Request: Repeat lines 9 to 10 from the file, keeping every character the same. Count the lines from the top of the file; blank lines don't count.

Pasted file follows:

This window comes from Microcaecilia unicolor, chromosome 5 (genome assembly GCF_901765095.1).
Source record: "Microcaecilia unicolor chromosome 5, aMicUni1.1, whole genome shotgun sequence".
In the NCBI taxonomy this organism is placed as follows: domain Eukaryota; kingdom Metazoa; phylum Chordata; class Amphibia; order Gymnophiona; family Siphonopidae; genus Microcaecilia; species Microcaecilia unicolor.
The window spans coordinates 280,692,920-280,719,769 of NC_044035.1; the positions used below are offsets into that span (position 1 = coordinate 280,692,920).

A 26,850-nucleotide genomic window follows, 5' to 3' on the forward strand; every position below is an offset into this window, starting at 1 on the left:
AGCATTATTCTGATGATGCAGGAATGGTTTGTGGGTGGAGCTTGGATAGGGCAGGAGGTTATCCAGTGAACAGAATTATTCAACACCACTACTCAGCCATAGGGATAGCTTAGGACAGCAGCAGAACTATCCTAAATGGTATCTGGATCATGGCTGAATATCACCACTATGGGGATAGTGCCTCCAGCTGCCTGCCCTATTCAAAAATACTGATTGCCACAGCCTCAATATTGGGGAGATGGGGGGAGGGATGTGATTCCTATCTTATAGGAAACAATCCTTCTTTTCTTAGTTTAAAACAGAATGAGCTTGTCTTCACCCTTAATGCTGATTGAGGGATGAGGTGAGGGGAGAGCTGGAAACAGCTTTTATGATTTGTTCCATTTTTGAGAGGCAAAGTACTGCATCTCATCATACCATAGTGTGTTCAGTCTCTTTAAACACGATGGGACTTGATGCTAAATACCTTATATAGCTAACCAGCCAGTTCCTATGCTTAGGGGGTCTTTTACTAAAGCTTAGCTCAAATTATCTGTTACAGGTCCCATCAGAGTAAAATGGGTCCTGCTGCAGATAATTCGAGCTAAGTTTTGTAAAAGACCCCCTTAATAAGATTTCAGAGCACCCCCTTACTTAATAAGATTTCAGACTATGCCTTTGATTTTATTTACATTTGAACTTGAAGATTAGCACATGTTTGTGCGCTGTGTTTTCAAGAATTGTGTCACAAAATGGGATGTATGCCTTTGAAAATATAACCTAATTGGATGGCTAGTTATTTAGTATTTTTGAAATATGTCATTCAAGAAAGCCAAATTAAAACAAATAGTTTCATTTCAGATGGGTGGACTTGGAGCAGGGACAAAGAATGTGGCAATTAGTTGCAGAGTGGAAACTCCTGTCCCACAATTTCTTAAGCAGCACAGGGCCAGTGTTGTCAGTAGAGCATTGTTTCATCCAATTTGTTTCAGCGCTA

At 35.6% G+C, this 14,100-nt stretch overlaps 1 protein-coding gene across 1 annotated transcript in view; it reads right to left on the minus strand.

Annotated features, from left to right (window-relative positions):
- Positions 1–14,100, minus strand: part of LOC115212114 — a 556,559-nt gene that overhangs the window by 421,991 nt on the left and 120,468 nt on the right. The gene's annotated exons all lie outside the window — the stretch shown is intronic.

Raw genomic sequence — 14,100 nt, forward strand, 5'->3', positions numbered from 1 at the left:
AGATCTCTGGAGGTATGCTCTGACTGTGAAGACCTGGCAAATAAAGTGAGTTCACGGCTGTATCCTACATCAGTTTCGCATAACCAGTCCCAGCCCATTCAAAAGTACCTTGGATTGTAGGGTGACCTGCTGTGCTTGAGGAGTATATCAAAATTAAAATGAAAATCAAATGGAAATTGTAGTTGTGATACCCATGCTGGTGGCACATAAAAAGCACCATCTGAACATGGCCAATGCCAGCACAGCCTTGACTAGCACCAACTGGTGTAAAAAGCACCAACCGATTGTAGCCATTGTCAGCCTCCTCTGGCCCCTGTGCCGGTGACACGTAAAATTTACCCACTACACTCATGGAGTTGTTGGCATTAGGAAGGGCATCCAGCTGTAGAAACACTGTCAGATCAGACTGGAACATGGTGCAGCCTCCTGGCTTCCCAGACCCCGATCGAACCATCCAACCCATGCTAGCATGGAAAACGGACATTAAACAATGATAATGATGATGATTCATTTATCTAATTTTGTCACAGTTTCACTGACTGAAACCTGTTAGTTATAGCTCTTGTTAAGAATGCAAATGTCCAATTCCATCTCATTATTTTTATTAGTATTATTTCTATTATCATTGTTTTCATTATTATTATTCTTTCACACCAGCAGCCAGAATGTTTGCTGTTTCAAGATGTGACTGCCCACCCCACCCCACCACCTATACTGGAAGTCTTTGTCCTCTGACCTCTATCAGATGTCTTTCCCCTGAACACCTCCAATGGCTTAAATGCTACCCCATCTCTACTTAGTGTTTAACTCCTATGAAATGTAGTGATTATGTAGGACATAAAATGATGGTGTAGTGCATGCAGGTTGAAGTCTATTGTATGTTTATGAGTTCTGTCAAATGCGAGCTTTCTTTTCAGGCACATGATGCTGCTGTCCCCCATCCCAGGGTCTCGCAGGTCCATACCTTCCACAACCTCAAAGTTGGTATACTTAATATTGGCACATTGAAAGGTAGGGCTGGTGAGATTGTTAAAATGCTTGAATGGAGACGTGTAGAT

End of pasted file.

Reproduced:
- Positions 1–14,100, minus strand: part of LOC115212114 — a 556,559-nt gene that overhangs the window by 421,991 nt on the left and 120,468 nt on the right. The gene's annotated exons all lie outside the window — the stretch shown is intronic.

Raw genomic sequence — 14,100 nt, forward strand, 5'->3', positions numbered from 1 at the left: